Tooth decay, cavities, or dental caries are one and the same and represent structural damage to a tooth that will require fillings, crowns or other treatment. Tooth decay is such a common malady that it ranks second only to the common cold.
Tooth Decay 101
Tooth decay starts with normal bacteria in the mouth. This bacterium feeds off food particles, especially those high in sugar and starch, and transforms them into acids. When bacteria, acid, saliva, and food particles commingle, they create a sticky matter known as plaque. Plaque (found on the back molars, at the border of fillings, and right above the gum line) is a yellowish biofilm that forms on the teeth about 20 minutes after eating. It eventually develops into tartar if it is not promptly brushed away after eating. This is where tooth decay starts, as does gingivitis and periodontitis.
Why All This Talk About Tooth Decay?
Left untreated, tooth decay can progress to more serious dental issues like a tooth abscess or tooth loss. Depending upon the extent of the tooth decay, the treatment plan can include a relatively simple tooth filling with a composite resin or other compatible material, or a more involved procedure requiring a root canal and dental crown.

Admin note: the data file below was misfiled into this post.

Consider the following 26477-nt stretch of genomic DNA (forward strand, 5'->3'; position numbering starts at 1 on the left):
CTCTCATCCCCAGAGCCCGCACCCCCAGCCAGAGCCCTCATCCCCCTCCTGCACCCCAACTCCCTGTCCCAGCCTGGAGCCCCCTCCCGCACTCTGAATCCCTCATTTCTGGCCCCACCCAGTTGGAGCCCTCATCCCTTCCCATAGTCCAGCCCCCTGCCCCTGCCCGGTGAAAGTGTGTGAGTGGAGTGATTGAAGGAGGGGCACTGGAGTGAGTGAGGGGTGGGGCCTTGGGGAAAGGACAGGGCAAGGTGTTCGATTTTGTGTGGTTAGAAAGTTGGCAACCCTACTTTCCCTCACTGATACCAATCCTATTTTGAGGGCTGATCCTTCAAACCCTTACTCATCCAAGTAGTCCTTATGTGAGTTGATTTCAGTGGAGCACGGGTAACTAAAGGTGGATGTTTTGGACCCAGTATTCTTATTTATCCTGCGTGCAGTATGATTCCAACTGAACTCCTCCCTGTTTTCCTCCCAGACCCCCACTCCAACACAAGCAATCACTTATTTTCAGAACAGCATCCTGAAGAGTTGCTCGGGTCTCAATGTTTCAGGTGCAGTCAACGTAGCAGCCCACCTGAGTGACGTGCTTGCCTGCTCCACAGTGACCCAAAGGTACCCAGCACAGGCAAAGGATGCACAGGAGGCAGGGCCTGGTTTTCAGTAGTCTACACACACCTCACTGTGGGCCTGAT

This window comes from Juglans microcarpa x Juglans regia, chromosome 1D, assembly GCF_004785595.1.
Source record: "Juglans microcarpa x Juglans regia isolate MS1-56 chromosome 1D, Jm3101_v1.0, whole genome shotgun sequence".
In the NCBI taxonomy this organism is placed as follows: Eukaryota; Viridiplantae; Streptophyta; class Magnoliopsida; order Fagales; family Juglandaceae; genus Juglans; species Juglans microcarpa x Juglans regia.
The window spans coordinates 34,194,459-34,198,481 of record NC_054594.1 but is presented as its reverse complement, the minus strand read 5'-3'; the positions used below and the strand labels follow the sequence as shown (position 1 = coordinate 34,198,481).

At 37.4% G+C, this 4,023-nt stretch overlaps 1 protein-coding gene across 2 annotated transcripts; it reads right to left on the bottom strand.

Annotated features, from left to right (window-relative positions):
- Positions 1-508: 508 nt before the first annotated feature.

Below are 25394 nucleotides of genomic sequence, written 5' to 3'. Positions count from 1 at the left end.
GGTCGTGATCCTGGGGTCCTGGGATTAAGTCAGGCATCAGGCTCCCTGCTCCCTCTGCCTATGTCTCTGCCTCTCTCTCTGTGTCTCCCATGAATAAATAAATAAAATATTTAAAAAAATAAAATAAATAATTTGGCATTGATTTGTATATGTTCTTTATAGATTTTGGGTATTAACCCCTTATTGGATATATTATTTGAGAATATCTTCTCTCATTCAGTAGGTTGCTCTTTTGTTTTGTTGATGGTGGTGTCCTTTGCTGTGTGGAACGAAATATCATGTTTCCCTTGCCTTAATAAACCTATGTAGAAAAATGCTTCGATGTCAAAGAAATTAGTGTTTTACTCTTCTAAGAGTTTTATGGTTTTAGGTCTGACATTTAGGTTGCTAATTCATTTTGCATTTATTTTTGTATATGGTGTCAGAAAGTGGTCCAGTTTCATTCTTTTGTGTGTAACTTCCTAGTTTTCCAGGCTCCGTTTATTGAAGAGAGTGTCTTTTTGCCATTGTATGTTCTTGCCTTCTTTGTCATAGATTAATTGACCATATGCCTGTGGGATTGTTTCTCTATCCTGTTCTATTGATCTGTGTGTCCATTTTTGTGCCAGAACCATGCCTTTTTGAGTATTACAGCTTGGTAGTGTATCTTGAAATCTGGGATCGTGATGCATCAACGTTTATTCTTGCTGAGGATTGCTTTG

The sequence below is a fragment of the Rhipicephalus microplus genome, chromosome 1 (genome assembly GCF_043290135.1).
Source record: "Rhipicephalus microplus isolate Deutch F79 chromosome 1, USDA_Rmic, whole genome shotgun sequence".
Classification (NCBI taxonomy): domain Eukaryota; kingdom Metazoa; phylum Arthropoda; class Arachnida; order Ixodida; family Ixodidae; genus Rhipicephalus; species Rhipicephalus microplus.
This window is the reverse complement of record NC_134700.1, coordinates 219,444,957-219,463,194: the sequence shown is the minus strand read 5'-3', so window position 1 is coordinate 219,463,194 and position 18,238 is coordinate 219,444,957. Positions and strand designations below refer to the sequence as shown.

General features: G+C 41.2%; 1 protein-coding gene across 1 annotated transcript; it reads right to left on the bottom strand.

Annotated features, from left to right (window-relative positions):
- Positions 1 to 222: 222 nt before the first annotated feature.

A dental crown, or more commonly referred to as a cap, is a fabricated material used to strongly reinforce a damaged tooth. A crown is not needed in all cases of tooth decay. When indicated, a specially fitted crown is placed over a tooth after the decay has been removed. When there is limited tooth structure remaining following a repair, the tooth is more likely to break if not further reinforced with a crown. If the decay involves the dental root, a root canal might be necessary before the tooth is crowned.
The Anatomy of a Crown
A crown or cap is a tightly fitting, tooth shaped covering that is permanently adhered over the remaining tooth structure after the decay is removed. A crown is made of gold, porcelain, or porcelain adhered to a metal base. The procedure to crown a tooth is time consuming and expensive but renders excellent results, in most cases. It requires at least two visits to the dentist and possibly more, depending upon the individual circumstances.
Preventing Tooth Decay
There are basic dental care tips to help stop tooth decay in its tracks:
- Schedule professional dental care at least twice a year for a thorough cleaning and evaluation.
- Brush teeth at least twice a day, for a minimum of three minutes at each session. Preferably, do so in the morning and the evening.
- Be sure to use a properly sized toothbrush that will comfortably reach the back teeth.
- Brush firmly but be cautious not to damage gums in the process.
- Use fluoride toothpaste.
- Floss teeth daily.
- Limit intake of sugary foods and drinks, as well as starchy foods.
Following the above guidelines does not guarantee that dental decay and the potential need for a crown can be avoided. Every preventive step taken to properly care for teeth and enhance oral hygiene is helpful in the process.